Thursday, February 26, 2015

Tchaikovsky: Symphony No. 2 (Mitropoulos)

Cover design by Alex Steinweiss
This weekend - March 1 - marks the 119th birth anniversary of the great Greek maestro, Dimitri Mitropoulos (1896-1960), principal conductor of the Minneapolis Symphony Orchestra from 1937 to 1949. From 1939 to 1946 the orchestra and its conductor recorded exclusively for Columbia, afterwards signing on with RCA Victor. From their last series of Columbia sessions came this exciting version of Tchaikovsky's "Little Russian" Symphony:

Tchaikovsky: Symphony No. 2 in C minor, Op. 17 ("Little Russian")
Minneapolis Symphony Orchestra conducted by Dimitri Mitropoulos
Recorded March 10 and 11, 1946
Columbia Masterworks set MM-673, five 78-rpm records
Link (FLAC files, 85.70 MB)
Link (MP3 files, 58.08 MB)

Friday, February 20, 2015

Happy Birthday, George Frederick Handel!

The 330th anniversary of the birth of George Frederick Handel is Monday, February 23, and to celebrate, I'm revisiting the reclaimed record pile, which had a number of single 78s of Handel's music.  Here are a couple of the most interesting ones:

Handel: Nel dolce dell'oblio - Cantata, HWV 134
Ethel Luening, soprano; Otto Luening, flute;
Sterling Hunkins, cello; Ernst Victor Wolff, harpsichord
Recorded c. 1936
Musicraft 1010, one 78-rpm record
Link (FLAC file, 25.30 MB)
Link (MP3 file, 13.53 MB)

Handel: Chaconne in G Major (with 21 variations), HWV 435
Yella Pessl, harpsichord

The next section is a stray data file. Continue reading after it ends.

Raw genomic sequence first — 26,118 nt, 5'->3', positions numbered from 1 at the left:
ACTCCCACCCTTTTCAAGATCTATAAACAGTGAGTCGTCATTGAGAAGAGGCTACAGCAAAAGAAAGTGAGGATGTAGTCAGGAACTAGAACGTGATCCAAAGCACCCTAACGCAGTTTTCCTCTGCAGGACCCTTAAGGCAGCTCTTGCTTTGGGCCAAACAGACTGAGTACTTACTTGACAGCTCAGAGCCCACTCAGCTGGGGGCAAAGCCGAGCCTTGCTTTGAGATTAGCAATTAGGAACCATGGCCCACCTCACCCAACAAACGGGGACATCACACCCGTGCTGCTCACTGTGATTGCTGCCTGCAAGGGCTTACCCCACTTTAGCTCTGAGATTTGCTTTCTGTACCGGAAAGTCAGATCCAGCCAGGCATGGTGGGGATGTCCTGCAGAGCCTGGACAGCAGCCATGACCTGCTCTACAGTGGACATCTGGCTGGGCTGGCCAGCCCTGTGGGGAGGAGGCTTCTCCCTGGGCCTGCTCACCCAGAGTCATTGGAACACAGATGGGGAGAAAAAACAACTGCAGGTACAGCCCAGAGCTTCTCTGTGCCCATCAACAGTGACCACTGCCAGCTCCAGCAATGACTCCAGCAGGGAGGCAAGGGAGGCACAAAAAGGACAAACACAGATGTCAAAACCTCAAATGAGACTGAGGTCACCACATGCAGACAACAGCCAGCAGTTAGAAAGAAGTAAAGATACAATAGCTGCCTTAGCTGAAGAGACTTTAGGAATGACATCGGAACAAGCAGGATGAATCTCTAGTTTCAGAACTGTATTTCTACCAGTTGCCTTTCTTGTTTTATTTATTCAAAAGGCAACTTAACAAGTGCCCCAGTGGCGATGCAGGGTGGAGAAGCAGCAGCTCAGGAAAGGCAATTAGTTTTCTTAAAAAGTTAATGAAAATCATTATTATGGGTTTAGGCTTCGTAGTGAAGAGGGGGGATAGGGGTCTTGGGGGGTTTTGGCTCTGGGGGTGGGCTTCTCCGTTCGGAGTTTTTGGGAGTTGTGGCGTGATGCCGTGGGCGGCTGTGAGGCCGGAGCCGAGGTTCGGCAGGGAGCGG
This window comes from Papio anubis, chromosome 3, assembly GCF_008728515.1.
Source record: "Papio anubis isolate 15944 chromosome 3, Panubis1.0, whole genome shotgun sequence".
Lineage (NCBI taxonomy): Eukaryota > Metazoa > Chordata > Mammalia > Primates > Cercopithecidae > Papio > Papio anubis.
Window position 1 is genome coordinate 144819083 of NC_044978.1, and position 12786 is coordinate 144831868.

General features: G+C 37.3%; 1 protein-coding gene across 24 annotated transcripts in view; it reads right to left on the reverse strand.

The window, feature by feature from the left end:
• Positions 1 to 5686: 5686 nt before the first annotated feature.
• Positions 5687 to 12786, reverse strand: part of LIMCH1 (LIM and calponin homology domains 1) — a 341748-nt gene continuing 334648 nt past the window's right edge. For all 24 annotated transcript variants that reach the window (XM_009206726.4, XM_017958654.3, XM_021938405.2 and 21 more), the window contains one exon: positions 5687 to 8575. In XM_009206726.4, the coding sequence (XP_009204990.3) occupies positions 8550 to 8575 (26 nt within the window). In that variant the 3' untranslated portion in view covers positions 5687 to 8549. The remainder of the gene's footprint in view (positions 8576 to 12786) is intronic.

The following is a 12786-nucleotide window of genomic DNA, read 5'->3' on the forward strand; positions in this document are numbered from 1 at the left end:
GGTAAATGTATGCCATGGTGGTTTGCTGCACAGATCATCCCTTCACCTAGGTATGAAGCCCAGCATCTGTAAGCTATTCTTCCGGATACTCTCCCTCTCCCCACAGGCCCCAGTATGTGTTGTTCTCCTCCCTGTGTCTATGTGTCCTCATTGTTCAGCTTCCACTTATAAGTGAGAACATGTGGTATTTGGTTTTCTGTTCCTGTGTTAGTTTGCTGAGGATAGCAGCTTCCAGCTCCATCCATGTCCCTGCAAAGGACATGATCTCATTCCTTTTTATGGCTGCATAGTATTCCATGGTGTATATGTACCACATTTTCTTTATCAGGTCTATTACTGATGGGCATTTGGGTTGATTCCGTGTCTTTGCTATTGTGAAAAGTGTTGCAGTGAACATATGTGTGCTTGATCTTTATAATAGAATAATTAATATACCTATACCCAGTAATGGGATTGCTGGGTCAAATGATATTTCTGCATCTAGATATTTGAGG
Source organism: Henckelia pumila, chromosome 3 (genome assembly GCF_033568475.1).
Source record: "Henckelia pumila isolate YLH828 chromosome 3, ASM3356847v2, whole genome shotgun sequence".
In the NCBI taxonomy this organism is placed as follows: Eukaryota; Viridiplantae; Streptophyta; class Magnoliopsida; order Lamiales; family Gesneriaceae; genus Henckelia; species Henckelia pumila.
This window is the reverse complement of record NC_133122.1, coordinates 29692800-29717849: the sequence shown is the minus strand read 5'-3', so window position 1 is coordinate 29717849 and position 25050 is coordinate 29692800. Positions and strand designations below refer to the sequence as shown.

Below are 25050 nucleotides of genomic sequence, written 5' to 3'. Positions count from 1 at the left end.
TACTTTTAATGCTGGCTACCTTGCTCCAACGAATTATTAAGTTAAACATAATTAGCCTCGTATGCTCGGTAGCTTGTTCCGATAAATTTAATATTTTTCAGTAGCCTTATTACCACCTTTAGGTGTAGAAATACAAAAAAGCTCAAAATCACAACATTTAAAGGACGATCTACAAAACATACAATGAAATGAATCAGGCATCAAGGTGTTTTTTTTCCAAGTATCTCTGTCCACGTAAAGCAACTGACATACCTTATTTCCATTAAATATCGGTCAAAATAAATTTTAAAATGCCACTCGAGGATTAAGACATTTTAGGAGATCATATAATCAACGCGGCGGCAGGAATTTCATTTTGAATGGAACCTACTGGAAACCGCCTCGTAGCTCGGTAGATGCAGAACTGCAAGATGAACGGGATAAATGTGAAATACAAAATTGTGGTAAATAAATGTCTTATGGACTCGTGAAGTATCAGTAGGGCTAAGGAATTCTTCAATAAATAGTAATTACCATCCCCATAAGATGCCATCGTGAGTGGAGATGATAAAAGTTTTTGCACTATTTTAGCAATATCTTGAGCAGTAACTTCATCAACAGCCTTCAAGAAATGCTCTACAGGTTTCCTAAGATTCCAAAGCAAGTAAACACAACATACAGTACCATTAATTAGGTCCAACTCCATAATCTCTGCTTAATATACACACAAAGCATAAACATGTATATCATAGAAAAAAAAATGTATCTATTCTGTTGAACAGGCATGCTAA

Recorded June 3, 1936
Columbia 68599-D, one 78-rpm record
Link (FLAC file, 27.95 MB)
Link (MP3 file, 15.58 MB)

The Musicraft record was one of that company's very first releases.  It features Otto Luening (1900-1996), later to gain fame as an electronic music pioneer, and his then-wife, Ethel (neé Cobb).  The record by Yella (Gabriella) Pessl (1906-1991) is one of about eighteen issued by Columbia in 1936 and 1937; she then defected to Victor, where she concentrated on recording chamber music, while Ernst Victor Wolff (1889-1960), a mainstay of the early Musicraft catalog, replaced her as Columbia's resident harpsichordist.  Both Pessl and Wolff, incidentally, used a Maendler-Schramm harpsichord (a German make in production between 1906 and about 1960), and the recording careers of both seem to have petered out after about 1940.

Wednesday, February 11, 2015

Isaac Stern in Music from "Humoresque"

Cover design by Alex Steinweiss
With another Academy Awards ceremony looming (the 87th!), it seems a fitting time to share this album of music from the 1946 Warner Brothers romantic melodrama, "Humoresque." This story about an aspiring young violinist's doomed affair with a wealthy socialite, played by Joan Crawford, has long been admired by Crawford's fans as one of her finest performances on film. I can see why, but for me, the film only works because of its glorious music, played on the soundtrack by Issac Stern and Oscar Levant, who also plays the part of best friend to the on-screen violinist (played by John Garfield). My problem with the picture is that neither of the lead characters seems particularly likable; in fact Levant's character is the most sympathetic in the film, unusually for him! Nor did I care for the underlying message, which seems to be: "don't get involved with a musician; they're all crazy and will drive you to suicide if you're so unfortunate as to fall in love with one!" When I watched the movie for the first time, it felt like I was sitting through endless periods of bickering dialogue while waiting for the all-too-brief musical interludes.  I'm sure that my little review probably tells more about me than about the film, but having said that, the best part of it, for me, is right here: